Travels With My Cello

  • Misha


    It was a beautiful, brisk October morning in Tbilisi, the kind of day that makes you think of apple cider, bonfires, and Halloween.   I strapped my cello to my back, and made my way down five flights of stairs, and out onto Kotetishvili Street where I lived.  My neighborhood was an interesting mix of new apartment buildings and 19th century houses, now crumbling to bits.  Picking my way across the cobblestones, I began the slog down the hill to the Tbilisi State Conservatory.  I was going to meet my Georgian cello teacher for the first time and we were going to be using one the of the  practice rooms for my lessons.  While the location was wonderfully convenient for me, my heart was pounding in my chest and not just from exertion.  I had heard the musicians in the conservatory; I belonged inside the building about as much as a ham steak on a Passover table.  But the lure of a real cello teacher was enough to make me suck up my fear and keep walking.

    I came to the Griboedov Street and approached the second of the two entrances.   As  I entered the lobby,  the receptionist at the desk looked up at me.  Wanting to avoid speaking Russian and the inevitable embarrassment that followed, I headed for the staircase, pretending like I knew where I was going.  When I came to the first landing, I stopped.  Crap.  I always get confused in European buildings- is the first floor the ground floor, or do you have to go up a flight to first floor?  My heart hammering so hard I was sure the receptionist could hear it, I started up the next flight of stairs, figuring I would just wander around until I found the right room.  At that moment,fate stepped in and I was saved.  The lobby door slammed shut as someone else had entered the foyer.  I turned to look, and saw an older gentlemen, also carrying a cello on his back.  Wondering if by some miracle this was Misha, I stood and waited.  He greeted the receptionist and started up the stairs.  He looked up and saw me, and smiled warmly.  “Marionne?”  he asked, mispronouncing my name slightly.  I smiled back.  “Misha?”  And that was it.  Our staircase introduction.  He motioned for me to follow him up two more flights of stairs and to the practice room.  He asked me if I spoke Russian (in Russian) and I answered that I didn't (in Russian), but I gave him Tanya’s letter telling him about me.  He put on his glasses, sat down, and read her letter, while I surreptitiously studied him.  Misha was a very big man, taller than me, (which is saying a lot), with intelligent eyes and a serious face.  When he finished reading, he looked up.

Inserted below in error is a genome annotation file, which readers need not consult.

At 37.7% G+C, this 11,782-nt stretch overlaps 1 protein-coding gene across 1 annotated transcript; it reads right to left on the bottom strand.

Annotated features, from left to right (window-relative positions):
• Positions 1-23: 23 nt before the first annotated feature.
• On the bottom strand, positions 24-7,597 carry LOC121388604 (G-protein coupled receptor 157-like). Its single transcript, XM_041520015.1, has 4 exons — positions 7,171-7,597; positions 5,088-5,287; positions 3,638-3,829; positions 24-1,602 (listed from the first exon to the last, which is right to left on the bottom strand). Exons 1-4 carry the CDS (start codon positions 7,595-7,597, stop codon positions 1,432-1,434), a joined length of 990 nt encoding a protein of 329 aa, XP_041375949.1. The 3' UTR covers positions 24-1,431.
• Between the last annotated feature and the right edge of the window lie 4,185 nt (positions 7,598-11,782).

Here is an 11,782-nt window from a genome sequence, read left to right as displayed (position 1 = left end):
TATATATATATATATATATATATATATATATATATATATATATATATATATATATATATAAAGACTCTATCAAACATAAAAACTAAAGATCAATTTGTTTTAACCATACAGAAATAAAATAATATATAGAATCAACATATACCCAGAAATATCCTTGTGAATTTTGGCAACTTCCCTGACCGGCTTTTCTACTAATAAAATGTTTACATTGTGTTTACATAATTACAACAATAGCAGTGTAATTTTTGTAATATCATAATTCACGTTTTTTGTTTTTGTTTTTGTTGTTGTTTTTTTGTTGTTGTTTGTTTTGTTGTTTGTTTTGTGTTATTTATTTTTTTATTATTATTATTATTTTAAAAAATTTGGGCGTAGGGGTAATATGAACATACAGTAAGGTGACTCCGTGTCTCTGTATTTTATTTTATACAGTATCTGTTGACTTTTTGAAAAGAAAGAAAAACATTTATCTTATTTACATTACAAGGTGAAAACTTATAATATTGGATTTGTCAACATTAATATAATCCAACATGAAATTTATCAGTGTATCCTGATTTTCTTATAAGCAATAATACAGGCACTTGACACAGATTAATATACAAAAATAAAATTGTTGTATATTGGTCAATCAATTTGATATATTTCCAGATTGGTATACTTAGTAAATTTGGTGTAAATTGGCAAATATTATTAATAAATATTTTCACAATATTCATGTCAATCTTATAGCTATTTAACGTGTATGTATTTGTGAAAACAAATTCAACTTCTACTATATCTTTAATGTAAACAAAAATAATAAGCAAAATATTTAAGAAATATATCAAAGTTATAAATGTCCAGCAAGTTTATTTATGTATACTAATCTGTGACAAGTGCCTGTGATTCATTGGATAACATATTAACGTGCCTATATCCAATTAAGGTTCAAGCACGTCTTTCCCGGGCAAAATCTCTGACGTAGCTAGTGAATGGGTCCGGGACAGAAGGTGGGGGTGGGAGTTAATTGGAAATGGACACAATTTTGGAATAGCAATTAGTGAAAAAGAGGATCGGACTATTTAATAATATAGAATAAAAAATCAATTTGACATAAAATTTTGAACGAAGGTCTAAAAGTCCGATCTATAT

Georgian Cellist and Teacher Extraordinaire,

      Mikheil Khoshtaria

    “Is ok.  Music is international language.”  Oh, if wishing made it so, I thought as I unpacked my cello and handed it over.  He looked at it, knocked gently on the sides and back, examined the bridge, then he hit an A on the practice room piano and tuned it. 

    Then he played.